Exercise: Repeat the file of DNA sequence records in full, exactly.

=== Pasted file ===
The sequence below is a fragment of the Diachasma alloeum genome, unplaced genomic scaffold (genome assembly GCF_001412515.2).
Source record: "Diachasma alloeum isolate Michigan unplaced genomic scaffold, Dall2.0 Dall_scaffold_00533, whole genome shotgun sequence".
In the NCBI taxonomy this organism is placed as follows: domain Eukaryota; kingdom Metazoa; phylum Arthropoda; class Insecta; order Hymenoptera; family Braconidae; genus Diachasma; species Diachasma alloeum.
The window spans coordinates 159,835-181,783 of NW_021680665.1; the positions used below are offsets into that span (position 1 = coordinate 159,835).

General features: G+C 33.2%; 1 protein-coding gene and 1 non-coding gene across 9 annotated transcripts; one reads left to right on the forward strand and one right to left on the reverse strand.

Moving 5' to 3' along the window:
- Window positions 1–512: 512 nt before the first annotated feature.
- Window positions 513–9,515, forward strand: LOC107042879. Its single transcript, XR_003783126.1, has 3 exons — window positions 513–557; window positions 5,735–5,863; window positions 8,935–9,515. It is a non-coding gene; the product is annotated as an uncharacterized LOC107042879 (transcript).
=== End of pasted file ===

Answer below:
The sequence below is a fragment of the Diachasma alloeum genome, unplaced genomic scaffold (genome assembly GCF_001412515.2).
Source record: "Diachasma alloeum isolate Michigan unplaced genomic scaffold, Dall2.0 Dall_scaffold_00533, whole genome shotgun sequence".
In the NCBI taxonomy this organism is placed as follows: domain Eukaryota; kingdom Metazoa; phylum Arthropoda; class Insecta; order Hymenoptera; family Braconidae; genus Diachasma; species Diachasma alloeum.
The window spans coordinates 159,835-181,783 of NW_021680665.1; the positions used below are offsets into that span (position 1 = coordinate 159,835).

General features: G+C 33.2%; 1 protein-coding gene and 1 non-coding gene across 9 annotated transcripts; one reads left to right on the forward strand and one right to left on the reverse strand.

Moving 5' to 3' along the window:
- Window positions 1–512: 512 nt before the first annotated feature.
- Window positions 513–9,515, forward strand: LOC107042879. Its single transcript, XR_003783126.1, has 3 exons — window positions 513–557; window positions 5,735–5,863; window positions 8,935–9,515. It is a non-coding gene; the product is annotated as an uncharacterized LOC107042879 (transcript).